- UN Dept of Economic and Social Affairs *7
- UN Environment Programme 39
- UN Sustainable Development Group *9
- UN World Food Programme 40, 41
- US Dept of Health and Human Services 33
- WHO (World Health Organization) *13
- Women Legislator’s Lobby 46
- World Future Council 46
- World Wildlife Fund 12
- Worldometer 2
I. DAILY DATA REPORTS
1. MAP OF U.S./WORLD
COVID-19 Map (Johns Hopkins Coronavirus Resource Center). A daily count of identified cases and deaths by country and by counties within US states. “Critical Trends” shows where COVID cases are increasing, mortality rates by country, and data about COVID testing and tracing.
Also see: The CDC COVID Data Tracker for US data only.
Reported Cases and Deaths by Country, Territory, or Conveyance (Worldometer). COVID-19 is affecting 215 countries and territories, and two international conveyances. This spreadsheet of countries reports daily on total cases, new cases and deaths, total recovered, and tests, cases and deaths/1m population.
Note: In many countries there is underreporting due to lack of testing, suppressed information, and/or probable COVID-caused deaths at home that aren’t counted.
3. *THREE COVID SCENARIOS FOR 2020-2021
The Future of the COVID-19 Pandemic: Lessons Learned from Pandemic Infections (Michael Osterholm and 7 others, Center for Infectious Disease Research and Policy, Univ of Minnesota, April 30, 8p). Part 1 of “The CIDRAP Viewpoint” series. The worst case is a fall 2020 wave larger than the spring 2020 wave; best case is “slow burn” of ongoing cases but no further waves.
Note: The worst case of a fall 2020 wave has already been supplanted by a summer 2020 wave that Osterholm calls a “forest fire of cases” that is not “going to slow down” (New York Times, 22 June, A6).
4. *THREE WORLD SCENARIOS
Forecasting Covid-19’s Course (Center for Strategic and International Studies, May 20, 14p). Commentary by the CSIS Senior VP on the pandemic as a “history-altering event,” with no “V-shaped recovery for major economies.” Presents three scenarios: Best Case (U-shaped recovery), Worst Case (5-10 year vaccine timeline, collapse of global trade, no global leadership), and Mixed Case (fall 2021 vaccine, uneven recovery, China as leader).
5. THREE WORLD SCENARIOS
What World Post-COVID-19? Three Scenarios (Atlantic Council Scowcroft Center for Strategy and Security, April 2020, 33p). The pandemic presents “a substantial shock to the post WWII order, and the worst may be yet to come until a vaccine is widely distributed. The recovery will likely be difficult and extended, and US global leadership is at risk. The three scenarios: downward deglobalization, China as global leader, and optimistic multilaterialism.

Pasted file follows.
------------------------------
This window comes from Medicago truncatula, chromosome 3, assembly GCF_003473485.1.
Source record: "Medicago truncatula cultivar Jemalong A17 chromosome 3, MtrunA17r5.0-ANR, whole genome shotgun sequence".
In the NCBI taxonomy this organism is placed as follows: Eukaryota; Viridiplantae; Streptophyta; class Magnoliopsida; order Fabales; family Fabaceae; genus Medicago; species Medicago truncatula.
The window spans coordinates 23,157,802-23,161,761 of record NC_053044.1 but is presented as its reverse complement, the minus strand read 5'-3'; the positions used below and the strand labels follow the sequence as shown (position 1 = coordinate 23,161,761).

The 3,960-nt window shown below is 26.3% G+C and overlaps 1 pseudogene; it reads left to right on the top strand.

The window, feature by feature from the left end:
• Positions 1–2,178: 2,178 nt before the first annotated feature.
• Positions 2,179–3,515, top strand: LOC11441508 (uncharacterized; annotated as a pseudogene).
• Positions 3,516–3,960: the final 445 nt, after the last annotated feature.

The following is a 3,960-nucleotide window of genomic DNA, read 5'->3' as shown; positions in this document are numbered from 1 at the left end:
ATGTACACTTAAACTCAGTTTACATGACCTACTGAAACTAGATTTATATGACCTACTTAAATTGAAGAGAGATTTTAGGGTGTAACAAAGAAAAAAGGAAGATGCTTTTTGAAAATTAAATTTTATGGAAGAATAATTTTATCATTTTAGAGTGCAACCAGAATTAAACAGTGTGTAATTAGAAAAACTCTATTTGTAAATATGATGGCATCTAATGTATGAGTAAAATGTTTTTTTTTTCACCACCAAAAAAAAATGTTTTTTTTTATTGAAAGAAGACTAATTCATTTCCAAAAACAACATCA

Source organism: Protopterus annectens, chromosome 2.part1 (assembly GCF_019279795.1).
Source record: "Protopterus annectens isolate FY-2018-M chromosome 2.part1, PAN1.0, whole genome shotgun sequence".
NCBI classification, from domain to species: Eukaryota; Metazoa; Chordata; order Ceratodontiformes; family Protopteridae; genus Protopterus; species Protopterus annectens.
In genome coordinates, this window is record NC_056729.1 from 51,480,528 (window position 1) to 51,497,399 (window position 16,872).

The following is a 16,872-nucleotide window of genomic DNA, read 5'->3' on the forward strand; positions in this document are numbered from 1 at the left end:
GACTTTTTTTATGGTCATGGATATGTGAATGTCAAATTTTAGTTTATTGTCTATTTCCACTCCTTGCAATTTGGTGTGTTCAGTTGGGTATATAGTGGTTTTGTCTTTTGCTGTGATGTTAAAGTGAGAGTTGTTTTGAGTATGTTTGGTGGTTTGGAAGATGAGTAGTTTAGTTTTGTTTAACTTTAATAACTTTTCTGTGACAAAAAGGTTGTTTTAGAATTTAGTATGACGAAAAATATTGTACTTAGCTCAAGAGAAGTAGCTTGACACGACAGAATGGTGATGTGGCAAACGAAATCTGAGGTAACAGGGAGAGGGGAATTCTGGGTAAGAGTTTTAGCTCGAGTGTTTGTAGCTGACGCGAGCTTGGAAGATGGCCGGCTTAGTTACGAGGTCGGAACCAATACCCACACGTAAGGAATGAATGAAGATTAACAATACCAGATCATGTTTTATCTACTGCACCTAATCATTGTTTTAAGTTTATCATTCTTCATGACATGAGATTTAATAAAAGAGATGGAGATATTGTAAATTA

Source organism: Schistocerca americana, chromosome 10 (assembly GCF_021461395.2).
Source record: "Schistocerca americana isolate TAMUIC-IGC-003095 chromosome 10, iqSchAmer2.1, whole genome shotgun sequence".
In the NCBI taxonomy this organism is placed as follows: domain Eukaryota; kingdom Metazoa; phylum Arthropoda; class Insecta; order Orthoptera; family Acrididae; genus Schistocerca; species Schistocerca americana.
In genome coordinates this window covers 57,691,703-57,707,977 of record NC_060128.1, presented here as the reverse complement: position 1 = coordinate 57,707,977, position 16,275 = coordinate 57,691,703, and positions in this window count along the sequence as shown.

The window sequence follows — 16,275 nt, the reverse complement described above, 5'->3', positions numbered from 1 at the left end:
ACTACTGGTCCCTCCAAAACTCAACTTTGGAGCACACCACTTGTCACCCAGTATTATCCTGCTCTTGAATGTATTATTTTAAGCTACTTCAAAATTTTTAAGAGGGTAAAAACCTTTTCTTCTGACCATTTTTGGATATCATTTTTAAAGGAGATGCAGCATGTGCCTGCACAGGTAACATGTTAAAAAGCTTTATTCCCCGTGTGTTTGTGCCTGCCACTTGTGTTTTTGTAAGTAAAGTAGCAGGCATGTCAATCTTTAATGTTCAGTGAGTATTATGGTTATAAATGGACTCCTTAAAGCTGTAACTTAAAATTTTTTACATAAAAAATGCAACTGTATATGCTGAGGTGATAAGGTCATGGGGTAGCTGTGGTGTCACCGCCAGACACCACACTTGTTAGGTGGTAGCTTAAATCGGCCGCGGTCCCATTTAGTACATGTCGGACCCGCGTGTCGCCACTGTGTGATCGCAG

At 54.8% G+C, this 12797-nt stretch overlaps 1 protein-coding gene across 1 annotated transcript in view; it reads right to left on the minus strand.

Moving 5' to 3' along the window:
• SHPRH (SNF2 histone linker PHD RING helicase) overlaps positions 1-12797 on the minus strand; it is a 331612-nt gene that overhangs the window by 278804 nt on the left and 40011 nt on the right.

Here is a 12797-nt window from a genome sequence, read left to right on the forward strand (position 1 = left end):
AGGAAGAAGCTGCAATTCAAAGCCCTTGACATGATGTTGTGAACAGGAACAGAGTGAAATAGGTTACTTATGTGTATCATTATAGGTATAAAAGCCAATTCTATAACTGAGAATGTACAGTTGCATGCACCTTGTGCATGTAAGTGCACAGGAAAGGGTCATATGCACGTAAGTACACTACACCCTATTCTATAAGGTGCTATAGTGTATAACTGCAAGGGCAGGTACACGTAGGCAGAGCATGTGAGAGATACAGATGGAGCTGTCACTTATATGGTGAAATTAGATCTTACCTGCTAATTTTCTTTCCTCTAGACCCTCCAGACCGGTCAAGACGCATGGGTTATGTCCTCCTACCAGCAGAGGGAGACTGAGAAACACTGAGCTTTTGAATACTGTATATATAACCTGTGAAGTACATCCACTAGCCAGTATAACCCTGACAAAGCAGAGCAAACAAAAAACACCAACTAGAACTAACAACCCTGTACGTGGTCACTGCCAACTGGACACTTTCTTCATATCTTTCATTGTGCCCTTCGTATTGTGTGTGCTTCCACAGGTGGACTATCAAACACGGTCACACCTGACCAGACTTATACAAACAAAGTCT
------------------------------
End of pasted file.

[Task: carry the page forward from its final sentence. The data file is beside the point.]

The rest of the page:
6. NINE SCENARIOS ON COVID AND ECONOMY
COVID-19 Briefing Materials: Global Health and Crisis Response (McKinsey & Company, April 13, 91p) An extensive analysis with many charts and graphs, as well as scenarios on economic downturn vs. renewal and virus containment vs. escalation.
7. *THREE SDG/COVID SCENARIOS
Sustainable Development Outlook 2020: Achieving SDGs in the Wake of COVID-19: Scenarios for Policymakers (UN Department of Economic and Social Affairs, July 2020, 56p). “The crisis has been unprecedented in its scope and scale, (but) has not affected all countries and all people in the same way,” and setbacks need not be permanent. It is quite possible to move ahead towards the Sustainable Development Goals, and “even possible to convert the crisis into an opportunity for recovering better.” A “Pre-COVID 19 benchmark scenario” from 2019 is provided, along with Post-COVID-19 pessimistic and optimistic scenarios.
III. GENERAL OVERVIEW
8. *STATISTICAL OVERVIEW
How COVID-19 is Changing the World: A Statistical Perspective (UN Committee for the Coordination of Statistical Activities, May 2020, 87p). “COVID-19 has turned the world upside down. Everything has been impacted.” New statistical records are being set on an almost weekly basis. The CCSA has compiled “a snapshot of some of the latest information,” derived from 36 international organizations and assembled in four broad categories: economic, social, regional and statistical. The best information available is necessary because “decisions made now and in the coming months will be some of the most important made in generations.”
9. *U.N. SUSTAINABLE DEVELOPMENT GROUP
Shared Responsibility, Global Solidarity: Responding to the Socio-Economic Impacts of COVID-19 (United Nations Sustainable Development Group, March 2020, 24p). A joint effort of 43 UN organizations describes global measures to match the magnitude of the crisis, and potential impacts for each of the UN’s 17 Sustainable Development Goals.